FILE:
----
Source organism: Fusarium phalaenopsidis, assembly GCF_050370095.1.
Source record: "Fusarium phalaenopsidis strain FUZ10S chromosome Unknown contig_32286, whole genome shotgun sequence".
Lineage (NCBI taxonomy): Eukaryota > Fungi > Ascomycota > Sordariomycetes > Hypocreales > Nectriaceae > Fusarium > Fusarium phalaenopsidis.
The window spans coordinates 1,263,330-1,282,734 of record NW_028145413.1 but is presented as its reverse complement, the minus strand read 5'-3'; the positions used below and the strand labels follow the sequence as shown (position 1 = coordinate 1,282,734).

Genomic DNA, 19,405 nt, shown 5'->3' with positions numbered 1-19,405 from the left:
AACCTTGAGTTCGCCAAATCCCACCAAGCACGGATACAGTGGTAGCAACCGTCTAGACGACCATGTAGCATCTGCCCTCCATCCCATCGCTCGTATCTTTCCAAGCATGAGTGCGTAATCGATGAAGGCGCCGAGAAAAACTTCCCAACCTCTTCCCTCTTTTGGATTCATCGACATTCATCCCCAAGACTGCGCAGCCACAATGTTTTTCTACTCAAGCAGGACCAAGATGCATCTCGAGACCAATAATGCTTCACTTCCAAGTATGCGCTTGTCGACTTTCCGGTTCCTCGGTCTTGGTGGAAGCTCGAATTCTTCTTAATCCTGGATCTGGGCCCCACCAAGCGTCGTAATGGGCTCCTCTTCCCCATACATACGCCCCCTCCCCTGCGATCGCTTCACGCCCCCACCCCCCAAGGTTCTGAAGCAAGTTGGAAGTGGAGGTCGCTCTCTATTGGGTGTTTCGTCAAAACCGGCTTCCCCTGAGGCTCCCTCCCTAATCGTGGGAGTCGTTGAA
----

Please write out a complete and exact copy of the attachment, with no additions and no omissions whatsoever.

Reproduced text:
Source organism: Fusarium phalaenopsidis, assembly GCF_050370095.1.
Source record: "Fusarium phalaenopsidis strain FUZ10S chromosome Unknown contig_32286, whole genome shotgun sequence".
Lineage (NCBI taxonomy): Eukaryota > Fungi > Ascomycota > Sordariomycetes > Hypocreales > Nectriaceae > Fusarium > Fusarium phalaenopsidis.
The window spans coordinates 1,263,330-1,282,734 of record NW_028145413.1 but is presented as its reverse complement, the minus strand read 5'-3'; the positions used below and the strand labels follow the sequence as shown (position 1 = coordinate 1,282,734).

Genomic DNA, 19,405 nt, shown 5'->3' with positions numbered 1-19,405 from the left:
AACCTTGAGTTCGCCAAATCCCACCAAGCACGGATACAGTGGTAGCAACCGTCTAGACGACCATGTAGCATCTGCCCTCCATCCCATCGCTCGTATCTTTCCAAGCATGAGTGCGTAATCGATGAAGGCGCCGAGAAAAACTTCCCAACCTCTTCCCTCTTTTGGATTCATCGACATTCATCCCCAAGACTGCGCAGCCACAATGTTTTTCTACTCAAGCAGGACCAAGATGCATCTCGAGACCAATAATGCTTCACTTCCAAGTATGCGCTTGTCGACTTTCCGGTTCCTCGGTCTTGGTGGAAGCTCGAATTCTTCTTAATCCTGGATCTGGGCCCCACCAAGCGTCGTAATGGGCTCCTCTTCCCCATACATACGCCCCCTCCCCTGCGATCGCTTCACGCCCCCACCCCCCAAGGTTCTGAAGCAAGTTGGAAGTGGAGGTCGCTCTCTATTGGGTGTTTCGTCAAAACCGGCTTCCCCTGAGGCTCCCTCCCTAATCGTGGGAGTCGTTGAA